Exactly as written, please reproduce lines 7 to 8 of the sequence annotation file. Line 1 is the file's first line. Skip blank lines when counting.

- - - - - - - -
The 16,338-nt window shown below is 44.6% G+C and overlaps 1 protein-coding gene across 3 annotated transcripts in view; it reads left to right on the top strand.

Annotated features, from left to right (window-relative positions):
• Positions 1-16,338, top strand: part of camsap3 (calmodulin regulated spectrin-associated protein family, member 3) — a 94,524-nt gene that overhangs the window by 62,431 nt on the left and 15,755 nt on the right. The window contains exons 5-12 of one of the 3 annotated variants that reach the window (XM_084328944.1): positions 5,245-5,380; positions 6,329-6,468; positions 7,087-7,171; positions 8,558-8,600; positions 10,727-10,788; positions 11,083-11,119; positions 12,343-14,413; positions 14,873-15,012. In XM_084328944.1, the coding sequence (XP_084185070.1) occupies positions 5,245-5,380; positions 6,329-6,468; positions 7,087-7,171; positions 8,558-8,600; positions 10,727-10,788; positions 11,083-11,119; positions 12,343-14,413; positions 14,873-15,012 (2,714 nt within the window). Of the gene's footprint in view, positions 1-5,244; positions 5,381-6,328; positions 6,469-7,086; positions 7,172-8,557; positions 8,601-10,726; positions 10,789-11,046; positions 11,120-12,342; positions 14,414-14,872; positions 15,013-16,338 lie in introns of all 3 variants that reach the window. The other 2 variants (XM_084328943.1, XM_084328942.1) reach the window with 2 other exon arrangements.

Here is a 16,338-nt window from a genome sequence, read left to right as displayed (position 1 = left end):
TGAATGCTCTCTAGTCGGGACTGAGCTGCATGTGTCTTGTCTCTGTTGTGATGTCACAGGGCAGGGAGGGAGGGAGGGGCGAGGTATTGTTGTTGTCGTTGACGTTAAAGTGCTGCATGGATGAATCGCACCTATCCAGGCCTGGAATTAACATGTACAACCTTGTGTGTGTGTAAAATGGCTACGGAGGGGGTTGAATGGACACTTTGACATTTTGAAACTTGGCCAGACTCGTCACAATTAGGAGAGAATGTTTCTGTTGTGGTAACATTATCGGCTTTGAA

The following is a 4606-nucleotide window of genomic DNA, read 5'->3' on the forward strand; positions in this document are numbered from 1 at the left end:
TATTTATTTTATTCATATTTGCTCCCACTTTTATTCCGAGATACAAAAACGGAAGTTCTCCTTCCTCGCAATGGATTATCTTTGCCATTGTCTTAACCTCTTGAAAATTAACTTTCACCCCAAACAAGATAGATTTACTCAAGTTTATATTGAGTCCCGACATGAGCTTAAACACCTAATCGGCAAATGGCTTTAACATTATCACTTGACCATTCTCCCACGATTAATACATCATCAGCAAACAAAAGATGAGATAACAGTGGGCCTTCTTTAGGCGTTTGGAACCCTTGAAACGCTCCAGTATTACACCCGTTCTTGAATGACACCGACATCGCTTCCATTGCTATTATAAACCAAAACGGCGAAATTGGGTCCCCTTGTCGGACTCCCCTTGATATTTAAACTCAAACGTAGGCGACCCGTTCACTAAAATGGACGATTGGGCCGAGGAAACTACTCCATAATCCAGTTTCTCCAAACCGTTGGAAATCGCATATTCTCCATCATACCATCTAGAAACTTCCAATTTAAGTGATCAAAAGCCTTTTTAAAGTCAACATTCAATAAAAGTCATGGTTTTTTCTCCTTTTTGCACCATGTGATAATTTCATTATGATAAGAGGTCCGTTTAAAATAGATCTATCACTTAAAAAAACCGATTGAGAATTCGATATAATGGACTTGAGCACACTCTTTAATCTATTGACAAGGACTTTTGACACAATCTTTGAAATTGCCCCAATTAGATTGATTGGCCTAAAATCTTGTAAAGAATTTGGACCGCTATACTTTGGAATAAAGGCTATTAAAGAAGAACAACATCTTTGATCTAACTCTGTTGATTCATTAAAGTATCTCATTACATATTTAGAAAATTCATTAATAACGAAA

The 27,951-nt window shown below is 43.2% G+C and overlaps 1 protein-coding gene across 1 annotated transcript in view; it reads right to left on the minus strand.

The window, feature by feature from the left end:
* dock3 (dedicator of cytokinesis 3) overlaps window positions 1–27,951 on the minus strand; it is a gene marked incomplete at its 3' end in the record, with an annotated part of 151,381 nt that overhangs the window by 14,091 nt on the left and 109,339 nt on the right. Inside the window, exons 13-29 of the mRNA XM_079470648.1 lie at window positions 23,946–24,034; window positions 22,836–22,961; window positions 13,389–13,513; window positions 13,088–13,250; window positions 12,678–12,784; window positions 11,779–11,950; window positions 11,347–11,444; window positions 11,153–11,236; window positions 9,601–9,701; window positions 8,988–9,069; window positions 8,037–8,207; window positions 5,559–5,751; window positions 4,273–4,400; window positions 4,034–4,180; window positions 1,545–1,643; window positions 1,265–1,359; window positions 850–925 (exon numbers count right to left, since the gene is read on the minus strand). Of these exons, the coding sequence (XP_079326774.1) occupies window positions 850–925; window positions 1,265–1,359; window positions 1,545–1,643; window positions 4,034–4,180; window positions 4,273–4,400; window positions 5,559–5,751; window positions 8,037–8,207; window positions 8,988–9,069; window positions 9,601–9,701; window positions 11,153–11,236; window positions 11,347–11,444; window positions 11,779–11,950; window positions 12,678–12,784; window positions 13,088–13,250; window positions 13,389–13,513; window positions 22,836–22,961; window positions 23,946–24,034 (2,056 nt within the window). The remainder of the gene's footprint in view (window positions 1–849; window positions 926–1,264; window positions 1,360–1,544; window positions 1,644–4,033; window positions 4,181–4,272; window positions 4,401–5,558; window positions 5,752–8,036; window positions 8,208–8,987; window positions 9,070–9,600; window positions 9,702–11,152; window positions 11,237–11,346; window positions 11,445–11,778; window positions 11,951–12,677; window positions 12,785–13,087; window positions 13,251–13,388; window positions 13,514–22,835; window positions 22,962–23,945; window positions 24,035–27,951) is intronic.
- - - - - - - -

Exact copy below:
TATTTATTTTATTCATATTTGCTCCCACTTTTATTCCGAGATACAAAAACGGAAGTTCTCCTTCCTCGCAATGGATTATCTTTGCCATTGTCTTAACCTCTTGAAAATTAACTTTCACCCCAAACAAGATAGATTTACTCAAGTTTATATTGAGTCCCGACATGAGCTTAAACACCTAATCGGCAAATGGCTTTAACATTATCACTTGACCATTCTCCCACGATTAATACATCATCAGCAAACAAAAGATGAGATAACAGTGGGCCTTCTTTAGGCGTTTGGAACCCTTGAAACGCTCCAGTATTACACCCGTTCTTGAATGACACCGACATCGCTTCCATTGCTATTATAAACCAAAACGGCGAAATTGGGTCCCCTTGTCGGACTCCCCTTGATATTTAAACTCAAACGTAGGCGACCCGTTCACTAAAATGGACGATTGGGCCGAGGAAACTACTCCATAATCCAGTTTCTCCAAACCGTTGGAAATCGCATATTCTCCATCATACCATCTAGAAACTTCCAATTTAAGTGATCAAAAGCCTTTTTAAAGTCAACATTCAATAAAAGTCATGGTTTTTTCTCCTTTTTGCACCATGTGATAATTTCATTATGATAAGAGGTCCGTTTAAAATAGATCTATCACTTAAAAAAACCGATTGAGAATTCGATATAATGGACTTGAGCACACTCTTTAATCTATTGACAAGGACTTTTGACACAATCTTTGAAATTGCCCCAATTAGATTGATTGGCCTAAAATCTTGTAAAGAATTTGGACCGCTATACTTTGGAATAAAGGCTATTAAAGAAGAACAACATCTTTGATCTAACTCTGTTGATTCATTAAAGTATCTCATTACATATTTAGAAAATTCATTAATAACGAAA

The 27,951-nt window shown below is 43.2% G+C and overlaps 1 protein-coding gene across 1 annotated transcript in view; it reads right to left on the minus strand.